Matt Smith

The burden of being fun

Why many ESL environments are so nightmarish

At its best, ESL teaching is a job that provides tremendous intellectual satisfaction. And, you get to travel the world, and meet all sorts of interesting people and have all sorts of interesting experiences. At its worst, however, it is the kind of job you wouldn’t wish on your most hated enemy – when the students couldn’t care less about what you have to say, and even worse if they are determined to make fun of you, the ESL classroom can become a living hell. Which begs the question, for me, of why so many ESL environments are so nightmarish – sure, there’s definitely the element that many of the Western people managing them are only nominally teachers, or that they often lack experience and that, in terms of their professional practice, this shows (and of course, there are the ‘ring-ins’, or the people who lack any type of qualification even remotely relevant to the job, and/or who couldn’t care less about teaching other than it being a means to some other end). But, considering that when a class is interested to learn, or has an appropriate attitude towards learning, even the most poorly conceived of lesson plans can come off just fine, and that something meaningful can usually be salvaged for everyone, I think there’s a lot more to it than simply wetness about the ears. In other words, there are in my experience all too many occasions in the ESL world where the teacher’s practice is good enough for the job they’re doing, but where the students’ reaction to them is stultifying to say the least – I get the feeling that a major factor contributing to this situation might be something along the lines as follows.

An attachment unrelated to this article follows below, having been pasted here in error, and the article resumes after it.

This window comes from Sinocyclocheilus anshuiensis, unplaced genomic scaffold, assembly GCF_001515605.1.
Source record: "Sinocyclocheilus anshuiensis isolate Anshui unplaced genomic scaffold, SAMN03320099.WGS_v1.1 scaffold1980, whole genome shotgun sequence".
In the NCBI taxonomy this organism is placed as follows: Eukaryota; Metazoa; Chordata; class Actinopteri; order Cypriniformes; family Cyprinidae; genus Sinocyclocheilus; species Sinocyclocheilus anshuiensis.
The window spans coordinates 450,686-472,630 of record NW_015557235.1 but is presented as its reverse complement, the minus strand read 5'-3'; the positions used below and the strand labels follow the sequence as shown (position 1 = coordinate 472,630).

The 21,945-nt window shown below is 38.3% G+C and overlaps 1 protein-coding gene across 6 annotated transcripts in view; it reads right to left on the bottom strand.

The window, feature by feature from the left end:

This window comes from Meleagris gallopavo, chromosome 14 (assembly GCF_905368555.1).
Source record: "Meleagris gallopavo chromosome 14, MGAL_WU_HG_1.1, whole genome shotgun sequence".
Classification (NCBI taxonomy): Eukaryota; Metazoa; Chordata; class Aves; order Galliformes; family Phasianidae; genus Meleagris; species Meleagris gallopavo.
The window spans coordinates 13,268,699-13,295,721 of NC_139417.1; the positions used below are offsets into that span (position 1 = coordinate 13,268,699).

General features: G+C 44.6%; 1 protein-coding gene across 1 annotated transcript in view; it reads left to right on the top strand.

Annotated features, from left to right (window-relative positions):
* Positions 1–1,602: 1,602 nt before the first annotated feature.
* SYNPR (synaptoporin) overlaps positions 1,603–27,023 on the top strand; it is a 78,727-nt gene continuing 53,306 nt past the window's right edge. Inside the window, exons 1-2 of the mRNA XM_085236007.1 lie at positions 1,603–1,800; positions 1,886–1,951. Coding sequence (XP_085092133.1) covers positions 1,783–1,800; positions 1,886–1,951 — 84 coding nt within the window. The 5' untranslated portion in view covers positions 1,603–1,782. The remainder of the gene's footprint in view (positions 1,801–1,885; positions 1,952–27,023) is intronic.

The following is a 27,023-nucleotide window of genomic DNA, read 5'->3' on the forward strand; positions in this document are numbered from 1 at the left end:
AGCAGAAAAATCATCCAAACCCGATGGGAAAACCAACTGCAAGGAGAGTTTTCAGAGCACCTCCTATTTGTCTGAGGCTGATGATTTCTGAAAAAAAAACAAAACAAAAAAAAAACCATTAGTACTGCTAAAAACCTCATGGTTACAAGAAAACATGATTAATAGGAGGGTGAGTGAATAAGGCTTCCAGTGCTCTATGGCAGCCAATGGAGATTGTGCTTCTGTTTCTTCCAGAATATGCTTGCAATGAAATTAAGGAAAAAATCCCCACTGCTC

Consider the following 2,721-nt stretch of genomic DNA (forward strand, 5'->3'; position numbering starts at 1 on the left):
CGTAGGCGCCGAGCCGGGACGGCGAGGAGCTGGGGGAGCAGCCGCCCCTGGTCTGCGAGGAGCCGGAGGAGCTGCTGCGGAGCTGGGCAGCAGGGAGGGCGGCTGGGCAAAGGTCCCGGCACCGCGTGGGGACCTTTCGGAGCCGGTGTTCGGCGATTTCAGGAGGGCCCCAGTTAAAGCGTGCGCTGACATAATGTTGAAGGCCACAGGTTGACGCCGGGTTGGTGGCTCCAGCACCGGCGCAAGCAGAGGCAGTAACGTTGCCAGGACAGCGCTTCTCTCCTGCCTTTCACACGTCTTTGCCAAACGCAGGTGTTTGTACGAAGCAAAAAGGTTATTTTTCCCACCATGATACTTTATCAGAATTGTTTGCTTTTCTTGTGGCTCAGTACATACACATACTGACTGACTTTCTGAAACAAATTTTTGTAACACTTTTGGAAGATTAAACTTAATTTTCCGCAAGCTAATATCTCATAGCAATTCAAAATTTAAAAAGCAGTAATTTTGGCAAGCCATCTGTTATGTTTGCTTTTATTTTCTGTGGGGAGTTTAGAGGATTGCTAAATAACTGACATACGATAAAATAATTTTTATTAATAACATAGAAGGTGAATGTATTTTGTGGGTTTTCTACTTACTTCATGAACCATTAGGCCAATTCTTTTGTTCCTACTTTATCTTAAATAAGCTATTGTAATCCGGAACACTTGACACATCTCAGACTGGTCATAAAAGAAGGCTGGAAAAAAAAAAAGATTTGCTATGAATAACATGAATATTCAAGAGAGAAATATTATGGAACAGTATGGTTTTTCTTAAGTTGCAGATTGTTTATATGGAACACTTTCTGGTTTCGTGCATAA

Basically, there are a lot of cases where you’re sold to the students as fun. ‘Yes’, the native conveners say, ‘learning English with your regular teachers requires you to concentrate, and by comparison to the things you might otherwise be doing demands rather a lot of effort – but we’ve got a native speaker now, there’s going to be no more grammar or language points, no more writing exercises you have to do, all that they will ask of you is that you go into their class, speak with them, and play a few fun and interesting games.’ By this means they seek to suffuse their occupation with a little bit of glamour to which the students might be attracted. And/or (depending on whether it is a public or private institution in question), they sell a few lessons to students whose interest levels might not otherwise be sufficient to make their worried mothers part with the money for the course.